Order of the British Empire British order of chivalry

The Most Excellent Order of the British Empire is a British order of chivalry, rewarding contributions to the arts and sciences, work with charitable and welfare organisations, and public service outside the civil service. It was established on 4 June 1917 by King George V and comprises five classes across both civil and military divisions, the most senior two of which make the recipient either a knight if male or dame if female. There is also the related British Empire Medal, whose recipients are affiliated with, but not members of, the order.

President of Nigeria Head of state and head of Nigerian government

The President of the Federal Republic of Nigeria is the head of state and head of government of the Federal Republic of Nigeria. The President of Nigeria is also the commander-in-chief of the Nigerian Armed Forces. The President is elected in national elections which take place every four years. The first President of Nigeria was Nnamdi Azikiwe, who took office on October 1, 1963. However, Shehu Shagari is the First Executive President of Nigeria elected Democratically in 1979. The current President, Muhammadu Buhari took office on May 29, 2015 as the 15th President of the Federal Republic of Nigeria.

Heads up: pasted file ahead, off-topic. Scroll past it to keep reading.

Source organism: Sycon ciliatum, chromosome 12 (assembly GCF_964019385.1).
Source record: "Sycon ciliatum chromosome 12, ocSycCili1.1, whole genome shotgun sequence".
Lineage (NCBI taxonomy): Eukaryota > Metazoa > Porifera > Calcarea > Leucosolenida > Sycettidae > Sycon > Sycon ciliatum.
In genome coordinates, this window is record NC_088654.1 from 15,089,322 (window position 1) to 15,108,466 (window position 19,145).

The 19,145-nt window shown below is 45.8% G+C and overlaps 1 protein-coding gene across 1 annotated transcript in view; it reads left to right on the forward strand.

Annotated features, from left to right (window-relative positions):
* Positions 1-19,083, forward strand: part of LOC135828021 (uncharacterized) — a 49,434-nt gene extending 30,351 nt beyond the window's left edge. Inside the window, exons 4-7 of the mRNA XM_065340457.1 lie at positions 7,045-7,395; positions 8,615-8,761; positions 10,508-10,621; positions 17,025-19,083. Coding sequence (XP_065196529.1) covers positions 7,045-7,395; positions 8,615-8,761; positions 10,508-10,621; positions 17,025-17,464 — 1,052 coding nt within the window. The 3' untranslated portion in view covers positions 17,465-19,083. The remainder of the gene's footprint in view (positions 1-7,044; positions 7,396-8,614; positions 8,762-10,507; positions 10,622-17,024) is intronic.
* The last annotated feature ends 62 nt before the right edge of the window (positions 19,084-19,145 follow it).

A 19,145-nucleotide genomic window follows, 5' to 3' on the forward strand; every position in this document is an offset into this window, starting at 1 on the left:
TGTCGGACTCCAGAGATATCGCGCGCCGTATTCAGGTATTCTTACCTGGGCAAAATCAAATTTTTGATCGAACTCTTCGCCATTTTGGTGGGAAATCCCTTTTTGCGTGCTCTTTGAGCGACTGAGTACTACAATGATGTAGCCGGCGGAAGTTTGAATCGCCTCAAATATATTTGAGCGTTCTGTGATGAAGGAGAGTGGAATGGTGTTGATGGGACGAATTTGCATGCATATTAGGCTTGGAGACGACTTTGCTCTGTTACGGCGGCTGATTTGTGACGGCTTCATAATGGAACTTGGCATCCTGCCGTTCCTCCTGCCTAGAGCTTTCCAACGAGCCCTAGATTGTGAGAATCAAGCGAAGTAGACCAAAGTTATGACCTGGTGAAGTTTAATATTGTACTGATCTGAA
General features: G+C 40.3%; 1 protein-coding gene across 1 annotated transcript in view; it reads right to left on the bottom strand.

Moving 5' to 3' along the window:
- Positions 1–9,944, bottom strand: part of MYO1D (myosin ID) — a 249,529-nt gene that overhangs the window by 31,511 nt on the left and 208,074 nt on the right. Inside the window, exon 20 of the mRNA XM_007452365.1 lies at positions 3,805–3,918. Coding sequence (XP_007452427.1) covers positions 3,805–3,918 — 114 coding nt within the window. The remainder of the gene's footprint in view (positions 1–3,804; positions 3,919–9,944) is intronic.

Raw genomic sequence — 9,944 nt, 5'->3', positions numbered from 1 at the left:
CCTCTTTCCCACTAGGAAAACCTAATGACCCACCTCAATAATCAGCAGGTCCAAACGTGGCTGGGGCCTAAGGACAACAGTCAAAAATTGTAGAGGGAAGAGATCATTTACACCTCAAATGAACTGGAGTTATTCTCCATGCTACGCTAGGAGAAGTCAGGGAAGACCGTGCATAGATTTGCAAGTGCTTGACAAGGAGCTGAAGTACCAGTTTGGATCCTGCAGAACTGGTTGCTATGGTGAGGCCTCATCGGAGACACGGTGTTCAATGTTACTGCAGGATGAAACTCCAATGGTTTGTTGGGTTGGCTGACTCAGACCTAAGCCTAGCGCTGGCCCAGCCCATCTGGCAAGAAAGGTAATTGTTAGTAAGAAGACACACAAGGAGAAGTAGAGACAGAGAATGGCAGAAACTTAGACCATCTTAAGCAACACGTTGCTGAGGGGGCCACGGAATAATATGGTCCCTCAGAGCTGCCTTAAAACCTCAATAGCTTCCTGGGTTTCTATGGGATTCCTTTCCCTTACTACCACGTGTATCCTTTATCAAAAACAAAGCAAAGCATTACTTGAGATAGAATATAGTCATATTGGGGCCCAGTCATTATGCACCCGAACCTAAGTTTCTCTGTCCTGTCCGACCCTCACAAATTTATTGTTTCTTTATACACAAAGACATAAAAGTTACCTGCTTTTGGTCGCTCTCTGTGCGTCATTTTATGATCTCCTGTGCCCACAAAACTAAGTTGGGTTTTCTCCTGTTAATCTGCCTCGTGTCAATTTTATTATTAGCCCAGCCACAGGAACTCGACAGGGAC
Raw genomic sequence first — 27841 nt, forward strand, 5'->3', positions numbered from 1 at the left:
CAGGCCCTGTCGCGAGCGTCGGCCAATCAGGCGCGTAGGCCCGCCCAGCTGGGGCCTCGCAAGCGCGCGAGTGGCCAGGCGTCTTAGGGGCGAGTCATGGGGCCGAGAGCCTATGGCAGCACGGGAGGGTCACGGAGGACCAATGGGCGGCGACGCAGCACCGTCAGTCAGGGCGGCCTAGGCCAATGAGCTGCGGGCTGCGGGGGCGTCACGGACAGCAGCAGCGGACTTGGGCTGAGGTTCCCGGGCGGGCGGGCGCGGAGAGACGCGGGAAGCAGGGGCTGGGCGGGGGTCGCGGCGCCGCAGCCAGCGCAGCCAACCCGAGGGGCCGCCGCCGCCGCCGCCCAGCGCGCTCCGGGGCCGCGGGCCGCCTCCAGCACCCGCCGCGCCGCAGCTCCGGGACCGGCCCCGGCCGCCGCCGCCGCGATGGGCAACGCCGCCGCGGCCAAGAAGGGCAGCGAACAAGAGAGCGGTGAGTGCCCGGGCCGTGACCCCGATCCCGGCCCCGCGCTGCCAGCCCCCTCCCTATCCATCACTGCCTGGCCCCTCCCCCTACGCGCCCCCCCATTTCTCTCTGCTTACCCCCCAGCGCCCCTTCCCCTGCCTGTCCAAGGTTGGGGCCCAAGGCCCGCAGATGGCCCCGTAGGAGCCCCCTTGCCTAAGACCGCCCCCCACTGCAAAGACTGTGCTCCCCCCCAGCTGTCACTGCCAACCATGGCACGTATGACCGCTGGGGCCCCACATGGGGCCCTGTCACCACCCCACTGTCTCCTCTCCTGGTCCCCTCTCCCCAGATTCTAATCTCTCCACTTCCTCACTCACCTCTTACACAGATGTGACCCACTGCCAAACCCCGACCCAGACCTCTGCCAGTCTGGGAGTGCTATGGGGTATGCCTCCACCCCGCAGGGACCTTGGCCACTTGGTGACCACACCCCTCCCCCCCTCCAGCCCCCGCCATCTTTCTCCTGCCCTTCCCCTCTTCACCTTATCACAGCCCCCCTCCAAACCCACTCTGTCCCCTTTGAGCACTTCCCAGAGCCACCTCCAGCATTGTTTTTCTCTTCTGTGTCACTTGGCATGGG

Contents

Early life

Thomas Umunnakwe Aguiyi-Ironsi was born into the family of Mazi (Mr.) Ezeugo Aguiyi on the 3rd of March 1924, in Ibeku, Umuahia, located in the present-day Abia State, Nigeria. At the age of eight, he went to live with his older sister, Anyamma, who was married to Theophilius Johnson, a Sierra Leonean diplomat working in Umuahia. Aguiyi-Ironsi subsequently took the last name of his brother-in-law as his first name, in admiration of Mr. Johnson for the father-figure role he played in his life.